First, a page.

It was the culmination of several things on a gloomy, chilly, rainy Monday, that lead to me getting a run in my stocking. I was fixing my stockings before heading out when my finger poked through the fabric, leaving a run that ran for several inches. I said to myself, "This is a sign. I need to get a drink."
Stopping by Death & Co. was supposed to be just for fun, but also I knew Charles Vexenat was the visiting bartender. I was stopped at the door for an id check as well as a quick "Is there room at the bar?" check.
The latter worried me and made me wonder if my initial hypothesis that rain would make people want to go home was incorrect, but once my disgraced hosiery and I stepped inside, I saw that I had gambled wisely. There were several seats open at the bar and a few tables open. I scooched into a seat at the bar and smiled and waved to Mr. Joaquin Simo. Then I looked over to the tall familiar-looking blond guy.
"Hey!" Charles said as soon as he spotted me. He came out from behind the bar to give me the oh so French greeting of a kiss on each cheek.
There was a slight disconnect in seeing him here in New York behind Death and Co.'s bar with his Lonsdale apron on. The last time I saw him was several months ago in London. If you happen to find yourself in London, keep in mind that he no longer works at the Lonsdale, though he will give you their menu if you stop by Death and Co. while he's behind the bar.
It took me a while to decided what I wanted. The Lonsdale's menu is kind of the size of a modest novella, so when Charles asked me what I'd like to have the first time I answered plaintively, "I don't knoooowww. There's too many!"
"You had everything already?" he asked me jokingly. He probably remembered all the drinks he funneled into me the last time we met.
"Yea, you should really study that. There's going to be a quiz later on," Joaquin said from the other side of the bar.
This is what happens when your bartenders are not busy.
I finally asked to be started off with a Perfect Lady (gin, lemon juice, sugar, egg white, peach liqueur). A version of the White Lady, but with peach liqueur instead of Cointreau.
Charles was talking to Joaquin about the White Lady and said there's one original version made without gin and with creme de menthe instead. Charles offered to shake one up for Joaquin and the bar was turned upside down to look for white creme de menthe (which was found a little while later).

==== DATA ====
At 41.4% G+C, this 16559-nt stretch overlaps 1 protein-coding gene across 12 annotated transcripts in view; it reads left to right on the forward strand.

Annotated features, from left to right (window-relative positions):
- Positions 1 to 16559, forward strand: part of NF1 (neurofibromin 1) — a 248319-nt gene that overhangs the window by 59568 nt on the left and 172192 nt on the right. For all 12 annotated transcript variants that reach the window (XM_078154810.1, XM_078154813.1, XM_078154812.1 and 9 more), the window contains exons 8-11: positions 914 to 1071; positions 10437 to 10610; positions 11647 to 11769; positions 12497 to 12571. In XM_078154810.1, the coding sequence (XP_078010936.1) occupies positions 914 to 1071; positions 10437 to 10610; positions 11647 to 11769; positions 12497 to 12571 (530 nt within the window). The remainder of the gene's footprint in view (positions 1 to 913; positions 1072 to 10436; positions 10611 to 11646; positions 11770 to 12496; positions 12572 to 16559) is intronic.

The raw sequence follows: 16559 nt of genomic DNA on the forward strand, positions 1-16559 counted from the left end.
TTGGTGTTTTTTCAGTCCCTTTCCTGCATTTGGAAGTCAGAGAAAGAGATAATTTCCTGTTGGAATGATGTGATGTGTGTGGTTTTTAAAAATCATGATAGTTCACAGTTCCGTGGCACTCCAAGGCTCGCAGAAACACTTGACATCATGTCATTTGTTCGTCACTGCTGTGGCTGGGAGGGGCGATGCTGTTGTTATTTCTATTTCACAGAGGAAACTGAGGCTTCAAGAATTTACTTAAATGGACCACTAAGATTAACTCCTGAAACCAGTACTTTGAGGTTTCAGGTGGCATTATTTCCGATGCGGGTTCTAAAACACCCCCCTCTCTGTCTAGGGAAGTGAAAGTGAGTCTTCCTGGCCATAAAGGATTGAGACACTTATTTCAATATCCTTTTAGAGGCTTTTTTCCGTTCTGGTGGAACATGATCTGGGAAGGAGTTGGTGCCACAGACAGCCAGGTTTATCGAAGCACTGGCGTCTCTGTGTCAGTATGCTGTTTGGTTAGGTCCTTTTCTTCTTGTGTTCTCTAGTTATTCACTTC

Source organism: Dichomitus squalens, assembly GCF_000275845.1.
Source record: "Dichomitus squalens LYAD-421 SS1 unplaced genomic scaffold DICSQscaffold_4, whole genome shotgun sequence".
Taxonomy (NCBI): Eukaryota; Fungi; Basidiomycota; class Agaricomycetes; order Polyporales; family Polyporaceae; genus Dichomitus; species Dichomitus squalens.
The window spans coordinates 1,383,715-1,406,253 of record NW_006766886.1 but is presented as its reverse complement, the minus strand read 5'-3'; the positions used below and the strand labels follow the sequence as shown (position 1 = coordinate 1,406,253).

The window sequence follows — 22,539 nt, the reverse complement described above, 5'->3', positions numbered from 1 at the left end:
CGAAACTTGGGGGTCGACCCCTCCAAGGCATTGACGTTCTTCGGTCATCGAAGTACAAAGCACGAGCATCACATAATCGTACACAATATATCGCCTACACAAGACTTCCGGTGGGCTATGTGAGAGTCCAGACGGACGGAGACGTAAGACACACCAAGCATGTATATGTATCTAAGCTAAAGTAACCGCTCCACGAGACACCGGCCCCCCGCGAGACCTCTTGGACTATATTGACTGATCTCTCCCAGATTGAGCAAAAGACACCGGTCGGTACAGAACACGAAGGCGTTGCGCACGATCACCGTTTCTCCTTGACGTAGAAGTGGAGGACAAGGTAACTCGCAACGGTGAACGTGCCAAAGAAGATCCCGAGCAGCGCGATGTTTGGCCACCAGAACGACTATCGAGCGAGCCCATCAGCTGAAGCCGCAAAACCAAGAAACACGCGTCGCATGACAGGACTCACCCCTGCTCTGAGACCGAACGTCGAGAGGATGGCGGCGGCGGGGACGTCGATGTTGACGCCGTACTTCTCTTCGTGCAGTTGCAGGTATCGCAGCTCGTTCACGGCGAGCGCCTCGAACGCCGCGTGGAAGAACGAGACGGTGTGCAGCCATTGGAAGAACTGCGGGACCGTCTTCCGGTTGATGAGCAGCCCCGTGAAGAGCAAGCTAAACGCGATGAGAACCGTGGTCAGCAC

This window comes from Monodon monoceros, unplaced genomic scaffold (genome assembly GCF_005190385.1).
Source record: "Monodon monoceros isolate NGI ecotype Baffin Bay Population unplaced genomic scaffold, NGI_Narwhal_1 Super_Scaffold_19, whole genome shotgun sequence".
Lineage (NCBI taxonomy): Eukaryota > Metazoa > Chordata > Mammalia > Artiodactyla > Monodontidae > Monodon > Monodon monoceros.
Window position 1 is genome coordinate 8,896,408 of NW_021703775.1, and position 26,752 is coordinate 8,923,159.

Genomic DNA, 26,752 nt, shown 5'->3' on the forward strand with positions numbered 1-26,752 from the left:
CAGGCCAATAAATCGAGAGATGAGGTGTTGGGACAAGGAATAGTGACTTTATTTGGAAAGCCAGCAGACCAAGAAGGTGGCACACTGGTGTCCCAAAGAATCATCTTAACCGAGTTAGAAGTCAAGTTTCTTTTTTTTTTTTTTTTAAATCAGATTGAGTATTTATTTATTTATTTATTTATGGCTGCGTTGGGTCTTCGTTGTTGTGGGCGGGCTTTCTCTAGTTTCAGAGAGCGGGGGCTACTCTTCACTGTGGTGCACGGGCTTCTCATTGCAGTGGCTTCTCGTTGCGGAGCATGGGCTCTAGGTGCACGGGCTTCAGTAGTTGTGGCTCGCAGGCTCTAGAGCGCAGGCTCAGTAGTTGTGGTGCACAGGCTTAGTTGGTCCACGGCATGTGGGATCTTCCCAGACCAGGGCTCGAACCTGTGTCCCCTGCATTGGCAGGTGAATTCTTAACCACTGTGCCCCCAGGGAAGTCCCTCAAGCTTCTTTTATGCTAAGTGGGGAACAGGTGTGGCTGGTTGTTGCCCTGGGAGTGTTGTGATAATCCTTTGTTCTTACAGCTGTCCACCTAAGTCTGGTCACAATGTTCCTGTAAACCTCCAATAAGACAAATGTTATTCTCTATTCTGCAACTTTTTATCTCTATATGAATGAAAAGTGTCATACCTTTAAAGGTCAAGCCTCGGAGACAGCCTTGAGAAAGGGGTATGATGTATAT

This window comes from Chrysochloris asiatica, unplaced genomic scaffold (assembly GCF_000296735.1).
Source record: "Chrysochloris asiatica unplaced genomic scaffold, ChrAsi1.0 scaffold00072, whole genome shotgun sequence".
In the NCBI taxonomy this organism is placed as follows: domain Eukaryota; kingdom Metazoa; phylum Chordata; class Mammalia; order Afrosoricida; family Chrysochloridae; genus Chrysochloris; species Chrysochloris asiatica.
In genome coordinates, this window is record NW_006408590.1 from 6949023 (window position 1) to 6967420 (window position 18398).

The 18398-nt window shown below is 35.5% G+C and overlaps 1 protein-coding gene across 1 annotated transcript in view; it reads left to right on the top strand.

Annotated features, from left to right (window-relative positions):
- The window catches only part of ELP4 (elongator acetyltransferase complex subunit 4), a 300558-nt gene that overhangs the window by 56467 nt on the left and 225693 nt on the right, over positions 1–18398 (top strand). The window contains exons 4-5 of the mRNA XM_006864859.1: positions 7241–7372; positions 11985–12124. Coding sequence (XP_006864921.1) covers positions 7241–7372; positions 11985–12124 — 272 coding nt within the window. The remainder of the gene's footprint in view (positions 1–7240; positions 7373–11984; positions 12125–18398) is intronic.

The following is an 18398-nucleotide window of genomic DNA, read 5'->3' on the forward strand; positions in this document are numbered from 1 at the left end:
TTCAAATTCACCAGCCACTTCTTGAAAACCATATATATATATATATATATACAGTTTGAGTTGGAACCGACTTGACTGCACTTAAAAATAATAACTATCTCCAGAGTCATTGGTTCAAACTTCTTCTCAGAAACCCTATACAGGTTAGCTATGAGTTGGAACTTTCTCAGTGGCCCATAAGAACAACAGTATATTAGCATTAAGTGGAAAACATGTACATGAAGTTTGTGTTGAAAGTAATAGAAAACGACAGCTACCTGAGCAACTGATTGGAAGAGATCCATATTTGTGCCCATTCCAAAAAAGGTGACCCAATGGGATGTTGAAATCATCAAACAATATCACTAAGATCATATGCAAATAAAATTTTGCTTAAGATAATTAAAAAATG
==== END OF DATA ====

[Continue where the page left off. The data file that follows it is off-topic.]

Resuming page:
For the second cocktail I told Joaquin I'd like something with brown spirits. He asked me if wanted something stirred or shaken, and I answered stirred.
The customers sitting next to me went through the same list of questions and one of them asked what different the stirred or shaken made. Joaquin explained that shaken drinks involve juice while stirred drinks are all spirits.
"Does that mean stirred drinks are stronger?" the guy asked.
Joaquin said that definitely was not always the case.
Taking my requests into account, Joaquin made me his version of the Brooklyn called Carroll Gardens (a neighborhood in Brooklyn, for those of you reading who are not from around here). Joaquin said he figured he should create a cocktail named for his neighborhood.
Also, for some reason, the past couple days I've come across several mentions of the Kids in the Hall skit "Girl Drink Drunk." Last night it was Joaquin who brought it up. One table had issued a challenge that Charles make "the girliest vodka drink" he could make. As soon as Joaquin started asking Charles, "Do you know Kids in the Hall?" I knew where he was going.
"One of my favorite part of that skit was the names of the drinks. Like the Tahitian Tee-Hee and the Chocolate Choo-Choo," I chimed in. Actually that whole skit is a seamless exercise in the absurd, from the look of concern that the coworkers have on their faces when they hear a blender in the broom closet, to Dave Foley scrambling around on the floor of a supply closet looking for a little paper umbrella.
The last drink of the evening was a Bramble made by Charles. It came in a tall glass with lots of crushed ice so I've renamed it in my head as "The Neverending Drink." It was tasty but I'd sip and sip and there'd still be liquid from the melting ice and it was a tall glass that seemed to go on forever. As I was sipping away, Phil Ward walked in.
"Hey, we met in Vail," he said.
"Yes we did," I smiled and answered in kind. I don't know if the straw was still in my mouth at that point.
I even got to see Mr. Alex Day again, who arrived right as I was about to leave, and if I stuck around longer I probably would've seen Mr. Jim Meehan as well, but it was late, and I needed to be up early the next day.
Though Phil previously told me Charles would be at Death & Co. until the 30th, Charles said the 29th would be his last night at Death & Co. before he heads off to Kentucky and elsewhere. So definitely try to get in on the 29th in case it really is his last night, but give a call on the 30th to see if he decided to pop in for one last shift. Oh, and do see if you can catch Charles doing a long pour. It's hypnotic watching the stream of liquid, though I wouldn't advise anybody with a small bladder to watch (or listen) too intently.